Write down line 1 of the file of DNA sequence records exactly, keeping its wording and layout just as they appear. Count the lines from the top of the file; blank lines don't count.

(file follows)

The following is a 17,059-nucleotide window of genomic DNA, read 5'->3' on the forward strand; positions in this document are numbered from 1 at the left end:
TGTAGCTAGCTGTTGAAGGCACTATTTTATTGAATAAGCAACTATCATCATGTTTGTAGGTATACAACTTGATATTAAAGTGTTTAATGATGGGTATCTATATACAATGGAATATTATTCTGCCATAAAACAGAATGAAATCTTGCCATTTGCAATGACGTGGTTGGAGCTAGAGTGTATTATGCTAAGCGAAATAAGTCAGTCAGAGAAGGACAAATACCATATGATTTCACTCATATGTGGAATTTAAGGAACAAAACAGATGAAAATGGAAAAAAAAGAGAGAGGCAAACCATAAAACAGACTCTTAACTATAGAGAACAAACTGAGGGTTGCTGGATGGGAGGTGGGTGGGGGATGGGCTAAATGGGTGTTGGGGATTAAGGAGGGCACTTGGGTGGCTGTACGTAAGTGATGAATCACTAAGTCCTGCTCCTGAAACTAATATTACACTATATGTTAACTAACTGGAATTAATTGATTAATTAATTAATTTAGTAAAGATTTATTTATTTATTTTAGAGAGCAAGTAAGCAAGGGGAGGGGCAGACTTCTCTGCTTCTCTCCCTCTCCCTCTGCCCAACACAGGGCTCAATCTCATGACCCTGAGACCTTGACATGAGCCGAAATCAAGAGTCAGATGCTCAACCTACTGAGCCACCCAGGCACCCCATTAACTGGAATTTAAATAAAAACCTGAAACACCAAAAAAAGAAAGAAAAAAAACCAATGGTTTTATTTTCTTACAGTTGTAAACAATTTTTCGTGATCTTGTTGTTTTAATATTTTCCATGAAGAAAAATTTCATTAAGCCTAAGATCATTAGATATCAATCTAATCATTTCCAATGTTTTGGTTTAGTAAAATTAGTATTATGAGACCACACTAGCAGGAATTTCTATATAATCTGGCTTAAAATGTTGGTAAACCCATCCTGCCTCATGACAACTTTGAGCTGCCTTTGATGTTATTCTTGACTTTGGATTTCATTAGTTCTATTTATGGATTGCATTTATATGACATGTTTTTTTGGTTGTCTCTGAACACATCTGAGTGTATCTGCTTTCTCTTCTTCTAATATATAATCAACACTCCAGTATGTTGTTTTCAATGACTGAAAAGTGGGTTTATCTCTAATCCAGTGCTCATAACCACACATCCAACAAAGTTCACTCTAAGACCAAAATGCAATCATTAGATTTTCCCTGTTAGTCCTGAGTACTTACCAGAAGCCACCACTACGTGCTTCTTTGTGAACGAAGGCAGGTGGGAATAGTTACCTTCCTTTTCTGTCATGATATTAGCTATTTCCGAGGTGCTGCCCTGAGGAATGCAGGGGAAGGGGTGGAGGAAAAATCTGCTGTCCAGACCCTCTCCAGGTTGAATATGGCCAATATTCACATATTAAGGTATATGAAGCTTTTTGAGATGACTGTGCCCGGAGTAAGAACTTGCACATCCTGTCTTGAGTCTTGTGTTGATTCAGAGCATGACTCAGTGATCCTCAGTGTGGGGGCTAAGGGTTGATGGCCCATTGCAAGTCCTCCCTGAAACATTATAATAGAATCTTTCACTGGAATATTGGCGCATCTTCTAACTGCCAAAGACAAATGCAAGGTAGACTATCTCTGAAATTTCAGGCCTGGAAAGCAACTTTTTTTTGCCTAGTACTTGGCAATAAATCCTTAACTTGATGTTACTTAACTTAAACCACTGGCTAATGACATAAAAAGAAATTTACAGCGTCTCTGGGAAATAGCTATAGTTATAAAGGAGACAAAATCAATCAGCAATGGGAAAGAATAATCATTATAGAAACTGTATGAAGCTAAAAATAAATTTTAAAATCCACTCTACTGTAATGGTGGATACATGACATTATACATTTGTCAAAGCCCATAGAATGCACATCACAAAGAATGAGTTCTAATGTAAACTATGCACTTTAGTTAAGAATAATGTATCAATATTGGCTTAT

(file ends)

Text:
The following is a 17,059-nucleotide window of genomic DNA, read 5'->3' on the forward strand; positions in this document are numbered from 1 at the left end: